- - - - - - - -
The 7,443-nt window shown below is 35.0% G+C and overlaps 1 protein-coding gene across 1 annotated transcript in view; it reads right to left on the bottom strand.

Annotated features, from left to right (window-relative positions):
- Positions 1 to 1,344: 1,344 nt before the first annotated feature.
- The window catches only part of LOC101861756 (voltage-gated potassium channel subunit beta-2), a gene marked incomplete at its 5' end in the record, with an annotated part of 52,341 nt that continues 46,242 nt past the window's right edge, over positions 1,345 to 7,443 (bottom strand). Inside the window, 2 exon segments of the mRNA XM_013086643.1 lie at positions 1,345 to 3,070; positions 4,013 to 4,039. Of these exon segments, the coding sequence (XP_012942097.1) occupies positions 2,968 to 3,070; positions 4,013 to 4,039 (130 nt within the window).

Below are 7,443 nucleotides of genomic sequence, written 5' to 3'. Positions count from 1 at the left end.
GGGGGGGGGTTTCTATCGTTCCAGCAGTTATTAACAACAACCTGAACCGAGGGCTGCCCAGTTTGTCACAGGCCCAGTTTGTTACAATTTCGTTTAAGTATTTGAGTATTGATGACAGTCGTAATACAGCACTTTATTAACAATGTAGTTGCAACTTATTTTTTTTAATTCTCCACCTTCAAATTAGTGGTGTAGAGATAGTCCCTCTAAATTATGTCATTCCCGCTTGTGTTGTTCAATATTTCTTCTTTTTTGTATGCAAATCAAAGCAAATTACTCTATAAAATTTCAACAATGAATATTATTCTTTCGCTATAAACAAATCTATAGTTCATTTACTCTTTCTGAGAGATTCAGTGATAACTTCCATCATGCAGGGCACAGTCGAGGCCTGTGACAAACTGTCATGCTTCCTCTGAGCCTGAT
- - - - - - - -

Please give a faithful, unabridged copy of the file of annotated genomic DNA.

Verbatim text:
The 7,443-nt window shown below is 35.0% G+C and overlaps 1 protein-coding gene across 1 annotated transcript in view; it reads right to left on the bottom strand.

Annotated features, from left to right (window-relative positions):
- Positions 1 to 1,344: 1,344 nt before the first annotated feature.
- The window catches only part of LOC101861756 (voltage-gated potassium channel subunit beta-2), a gene marked incomplete at its 5' end in the record, with an annotated part of 52,341 nt that continues 46,242 nt past the window's right edge, over positions 1,345 to 7,443 (bottom strand). Inside the window, 2 exon segments of the mRNA XM_013086643.1 lie at positions 1,345 to 3,070; positions 4,013 to 4,039. Of these exon segments, the coding sequence (XP_012942097.1) occupies positions 2,968 to 3,070; positions 4,013 to 4,039 (130 nt within the window).

Below are 7,443 nucleotides of genomic sequence, written 5' to 3'. Positions count from 1 at the left end.
GGGGGGGGGTTTCTATCGTTCCAGCAGTTATTAACAACAACCTGAACCGAGGGCTGCCCAGTTTGTCACAGGCCCAGTTTGTTACAATTTCGTTTAAGTATTTGAGTATTGATGACAGTCGTAATACAGCACTTTATTAACAATGTAGTTGCAACTTATTTTTTTTAATTCTCCACCTTCAAATTAGTGGTGTAGAGATAGTCCCTCTAAATTATGTCATTCCCGCTTGTGTTGTTCAATATTTCTTCTTTTTTGTATGCAAATCAAAGCAAATTACTCTATAAAATTTCAACAATGAATATTATTCTTTCGCTATAAACAAATCTATAGTTCATTTACTCTTTCTGAGAGATTCAGTGATAACTTCCATCATGCAGGGCACAGTCGAGGCCTGTGACAAACTGTCATGCTTCCTCTGAGCCTGAT